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The situation in Israel-Gaza


Children, rather than combatants, are bearing the brunt of the ongoing conflict. One in five people being killed are children, and the number of children dying in this operation has risen by more than 40 per cent since the ground operation into Gaza began on 17 July. Almost a third of the Palestinians injured are children. Beyond the unacceptable death toll, more than 72,000 children in Gaza are in desperate need of counselling and support after losing close family members, suffering injuries and seeing their homes destroyed. In Israel, we also know that children living in areas under rocket attack are fearing for their lives. Israelis have died too as Israel seeks to end rocket fire from Gaza.

What we're seeing is a war on children who are trapped within the boundaries of Gaza. They have nowhere to flee to and many families are seeking refuge in schools and hospitals which are also now vulnerable to fire.

Save the Children's David Hassell said: "The last 48 hours have been the bloodiest, raising concerns about respect for the principles of civilian protection and proportionality under international humanitarian law. We call on both parties to this conflict to respect the protection afforded to hospitals and schools, and recognise that they should not be targetted when innocent people have no other choice of refuge.”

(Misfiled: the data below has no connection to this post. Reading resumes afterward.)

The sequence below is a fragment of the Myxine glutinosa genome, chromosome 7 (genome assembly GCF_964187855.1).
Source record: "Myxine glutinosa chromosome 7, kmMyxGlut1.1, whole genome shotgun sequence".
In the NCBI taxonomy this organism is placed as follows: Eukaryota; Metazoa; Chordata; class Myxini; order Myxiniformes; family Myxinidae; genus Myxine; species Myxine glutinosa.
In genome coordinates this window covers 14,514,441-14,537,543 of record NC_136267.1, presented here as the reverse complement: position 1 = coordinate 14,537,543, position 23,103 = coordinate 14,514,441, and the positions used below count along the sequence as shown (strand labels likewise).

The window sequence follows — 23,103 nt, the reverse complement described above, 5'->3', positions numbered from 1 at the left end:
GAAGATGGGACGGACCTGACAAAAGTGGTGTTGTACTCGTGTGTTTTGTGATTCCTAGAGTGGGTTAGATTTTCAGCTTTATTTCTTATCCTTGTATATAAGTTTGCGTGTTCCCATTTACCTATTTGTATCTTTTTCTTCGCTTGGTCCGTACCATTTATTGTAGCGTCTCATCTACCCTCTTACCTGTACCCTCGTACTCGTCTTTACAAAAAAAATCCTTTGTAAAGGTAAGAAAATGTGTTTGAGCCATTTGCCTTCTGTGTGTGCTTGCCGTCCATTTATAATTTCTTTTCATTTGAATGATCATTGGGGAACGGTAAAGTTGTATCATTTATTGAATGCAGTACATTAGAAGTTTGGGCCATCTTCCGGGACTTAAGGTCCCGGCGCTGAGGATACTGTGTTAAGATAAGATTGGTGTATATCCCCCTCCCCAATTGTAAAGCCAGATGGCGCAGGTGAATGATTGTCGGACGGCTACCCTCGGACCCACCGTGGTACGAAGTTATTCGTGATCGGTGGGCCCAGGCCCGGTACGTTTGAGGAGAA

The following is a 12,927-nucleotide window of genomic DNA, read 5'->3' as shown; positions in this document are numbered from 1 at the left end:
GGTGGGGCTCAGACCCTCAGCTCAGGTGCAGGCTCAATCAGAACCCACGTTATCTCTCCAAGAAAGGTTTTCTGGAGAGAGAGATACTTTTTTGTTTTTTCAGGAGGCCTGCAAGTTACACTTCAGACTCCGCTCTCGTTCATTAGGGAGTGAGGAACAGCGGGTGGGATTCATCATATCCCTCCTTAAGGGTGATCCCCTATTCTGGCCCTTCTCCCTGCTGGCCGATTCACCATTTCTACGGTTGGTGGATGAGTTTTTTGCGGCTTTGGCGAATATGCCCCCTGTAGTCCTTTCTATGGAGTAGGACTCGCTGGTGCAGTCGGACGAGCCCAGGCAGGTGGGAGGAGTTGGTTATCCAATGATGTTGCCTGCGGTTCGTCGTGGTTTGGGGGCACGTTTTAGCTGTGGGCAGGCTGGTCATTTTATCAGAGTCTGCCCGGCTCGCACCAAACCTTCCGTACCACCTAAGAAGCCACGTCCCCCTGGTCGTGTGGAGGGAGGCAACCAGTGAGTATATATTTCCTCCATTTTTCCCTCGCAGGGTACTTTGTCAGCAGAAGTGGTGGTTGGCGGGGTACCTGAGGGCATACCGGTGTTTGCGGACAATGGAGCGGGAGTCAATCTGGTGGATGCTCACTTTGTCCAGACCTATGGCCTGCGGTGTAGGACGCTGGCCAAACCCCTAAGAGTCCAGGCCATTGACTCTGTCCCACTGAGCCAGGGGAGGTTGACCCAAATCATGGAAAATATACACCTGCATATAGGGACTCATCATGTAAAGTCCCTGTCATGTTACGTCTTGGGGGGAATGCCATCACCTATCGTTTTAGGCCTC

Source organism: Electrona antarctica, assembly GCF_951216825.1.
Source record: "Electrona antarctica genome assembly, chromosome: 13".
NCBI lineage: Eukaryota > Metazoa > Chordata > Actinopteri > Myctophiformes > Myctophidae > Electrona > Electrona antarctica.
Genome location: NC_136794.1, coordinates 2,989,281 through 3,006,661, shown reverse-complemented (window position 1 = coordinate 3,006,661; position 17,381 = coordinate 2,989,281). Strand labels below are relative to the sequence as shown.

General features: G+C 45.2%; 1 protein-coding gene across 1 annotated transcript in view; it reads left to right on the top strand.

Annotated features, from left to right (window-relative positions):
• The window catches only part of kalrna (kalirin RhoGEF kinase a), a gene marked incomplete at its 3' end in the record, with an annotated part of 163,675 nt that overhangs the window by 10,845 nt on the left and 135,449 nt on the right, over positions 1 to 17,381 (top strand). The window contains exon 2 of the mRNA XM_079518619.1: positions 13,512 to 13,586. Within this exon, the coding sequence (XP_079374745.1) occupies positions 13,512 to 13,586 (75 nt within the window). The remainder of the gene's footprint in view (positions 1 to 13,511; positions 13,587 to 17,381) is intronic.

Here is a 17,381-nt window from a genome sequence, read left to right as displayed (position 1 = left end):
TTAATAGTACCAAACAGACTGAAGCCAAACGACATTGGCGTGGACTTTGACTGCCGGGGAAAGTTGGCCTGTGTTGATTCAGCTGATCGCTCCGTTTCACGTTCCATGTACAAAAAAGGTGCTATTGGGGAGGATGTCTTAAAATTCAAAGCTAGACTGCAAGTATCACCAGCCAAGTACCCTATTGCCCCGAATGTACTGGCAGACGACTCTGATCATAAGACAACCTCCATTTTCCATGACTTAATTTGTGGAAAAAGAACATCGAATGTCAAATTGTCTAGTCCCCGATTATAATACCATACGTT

An average of seven children are being killed every day in Gaza and up to 70 injured, while medical stocks are in extremely short supply. Save the Children today opened its warehouse for its health partners in Gaza, distributing medical items, new-born kits and first aid kits to hospitals and clinics. It is also distributing hygiene kits to displaced families. More than 100,000 people have left their homes, half of them children.

Save the Children and local partners have also been visiting hundreds of children in hospitals and at their homes in extremely dangerous circumstances to assess their psycho-social needs.

"For many children, this is the third war in six years that they are going through," Mr Hassell said. "Besides the immense destruction of civilian infrastructure, we find that children are once again being traumatised, and will again need longer term care and treatment to be able to recover, and have some sense of normality restored to their lives. The international community owes it to them to push for an immediate ceasefire but also an agreement between all parties to the conflict that will bring a lasting difference, including the lifting of the blockade of Gaza."

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